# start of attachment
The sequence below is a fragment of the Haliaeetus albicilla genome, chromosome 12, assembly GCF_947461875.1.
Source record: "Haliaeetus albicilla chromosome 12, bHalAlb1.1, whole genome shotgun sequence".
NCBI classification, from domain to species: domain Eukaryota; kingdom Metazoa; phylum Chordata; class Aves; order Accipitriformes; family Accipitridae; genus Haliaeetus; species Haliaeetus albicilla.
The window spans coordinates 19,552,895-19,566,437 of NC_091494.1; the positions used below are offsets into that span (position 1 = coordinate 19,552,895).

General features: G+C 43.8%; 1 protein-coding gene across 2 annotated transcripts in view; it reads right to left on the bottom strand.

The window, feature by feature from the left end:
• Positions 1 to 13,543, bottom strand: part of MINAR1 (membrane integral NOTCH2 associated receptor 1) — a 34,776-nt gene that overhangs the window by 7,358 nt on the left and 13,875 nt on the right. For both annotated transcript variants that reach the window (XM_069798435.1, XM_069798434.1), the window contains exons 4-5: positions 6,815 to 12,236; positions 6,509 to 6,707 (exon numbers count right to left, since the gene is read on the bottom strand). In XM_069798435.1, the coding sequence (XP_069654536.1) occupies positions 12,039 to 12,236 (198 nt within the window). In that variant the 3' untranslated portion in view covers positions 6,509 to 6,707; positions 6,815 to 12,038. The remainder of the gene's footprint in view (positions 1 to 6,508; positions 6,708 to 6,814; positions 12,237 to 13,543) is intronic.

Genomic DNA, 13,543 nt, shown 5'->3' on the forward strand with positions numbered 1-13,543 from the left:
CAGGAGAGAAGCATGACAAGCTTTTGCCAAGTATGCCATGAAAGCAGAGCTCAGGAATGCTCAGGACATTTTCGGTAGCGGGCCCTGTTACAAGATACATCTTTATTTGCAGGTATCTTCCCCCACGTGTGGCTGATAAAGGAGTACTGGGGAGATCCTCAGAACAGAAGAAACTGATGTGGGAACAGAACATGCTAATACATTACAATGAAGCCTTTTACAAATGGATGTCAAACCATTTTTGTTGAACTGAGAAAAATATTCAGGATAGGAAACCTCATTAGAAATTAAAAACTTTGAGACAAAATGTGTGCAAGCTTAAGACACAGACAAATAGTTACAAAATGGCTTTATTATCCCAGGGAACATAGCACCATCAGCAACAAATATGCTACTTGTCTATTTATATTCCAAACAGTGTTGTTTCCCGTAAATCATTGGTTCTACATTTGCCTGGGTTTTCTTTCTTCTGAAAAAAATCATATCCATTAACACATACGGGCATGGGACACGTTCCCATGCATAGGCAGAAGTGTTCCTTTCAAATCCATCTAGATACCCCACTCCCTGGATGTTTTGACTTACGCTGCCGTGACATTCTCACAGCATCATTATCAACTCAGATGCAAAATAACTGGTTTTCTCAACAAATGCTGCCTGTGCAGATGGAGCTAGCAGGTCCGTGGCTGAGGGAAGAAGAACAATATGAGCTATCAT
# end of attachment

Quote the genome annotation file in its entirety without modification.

The sequence below is a fragment of the Haliaeetus albicilla genome, chromosome 12, assembly GCF_947461875.1.
Source record: "Haliaeetus albicilla chromosome 12, bHalAlb1.1, whole genome shotgun sequence".
NCBI classification, from domain to species: domain Eukaryota; kingdom Metazoa; phylum Chordata; class Aves; order Accipitriformes; family Accipitridae; genus Haliaeetus; species Haliaeetus albicilla.
The window spans coordinates 19,552,895-19,566,437 of NC_091494.1; the positions used below are offsets into that span (position 1 = coordinate 19,552,895).

General features: G+C 43.8%; 1 protein-coding gene across 2 annotated transcripts in view; it reads right to left on the bottom strand.

The window, feature by feature from the left end:
• Positions 1 to 13,543, bottom strand: part of MINAR1 (membrane integral NOTCH2 associated receptor 1) — a 34,776-nt gene that overhangs the window by 7,358 nt on the left and 13,875 nt on the right. For both annotated transcript variants that reach the window (XM_069798435.1, XM_069798434.1), the window contains exons 4-5: positions 6,815 to 12,236; positions 6,509 to 6,707 (exon numbers count right to left, since the gene is read on the bottom strand). In XM_069798435.1, the coding sequence (XP_069654536.1) occupies positions 12,039 to 12,236 (198 nt within the window). In that variant the 3' untranslated portion in view covers positions 6,509 to 6,707; positions 6,815 to 12,038. The remainder of the gene's footprint in view (positions 1 to 6,508; positions 6,708 to 6,814; positions 12,237 to 13,543) is intronic.

Genomic DNA, 13,543 nt, shown 5'->3' on the forward strand with positions numbered 1-13,543 from the left:
CAGGAGAGAAGCATGACAAGCTTTTGCCAAGTATGCCATGAAAGCAGAGCTCAGGAATGCTCAGGACATTTTCGGTAGCGGGCCCTGTTACAAGATACATCTTTATTTGCAGGTATCTTCCCCCACGTGTGGCTGATAAAGGAGTACTGGGGAGATCCTCAGAACAGAAGAAACTGATGTGGGAACAGAACATGCTAATACATTACAATGAAGCCTTTTACAAATGGATGTCAAACCATTTTTGTTGAACTGAGAAAAATATTCAGGATAGGAAACCTCATTAGAAATTAAAAACTTTGAGACAAAATGTGTGCAAGCTTAAGACACAGACAAATAGTTACAAAATGGCTTTATTATCCCAGGGAACATAGCACCATCAGCAACAAATATGCTACTTGTCTATTTATATTCCAAACAGTGTTGTTTCCCGTAAATCATTGGTTCTACATTTGCCTGGGTTTTCTTTCTTCTGAAAAAAATCATATCCATTAACACATACGGGCATGGGACACGTTCCCATGCATAGGCAGAAGTGTTCCTTTCAAATCCATCTAGATACCCCACTCCCTGGATGTTTTGACTTACGCTGCCGTGACATTCTCACAGCATCATTATCAACTCAGATGCAAAATAACTGGTTTTCTCAACAAATGCTGCCTGTGCAGATGGAGCTAGCAGGTCCGTGGCTGAGGGAAGAAGAACAATATGAGCTATCAT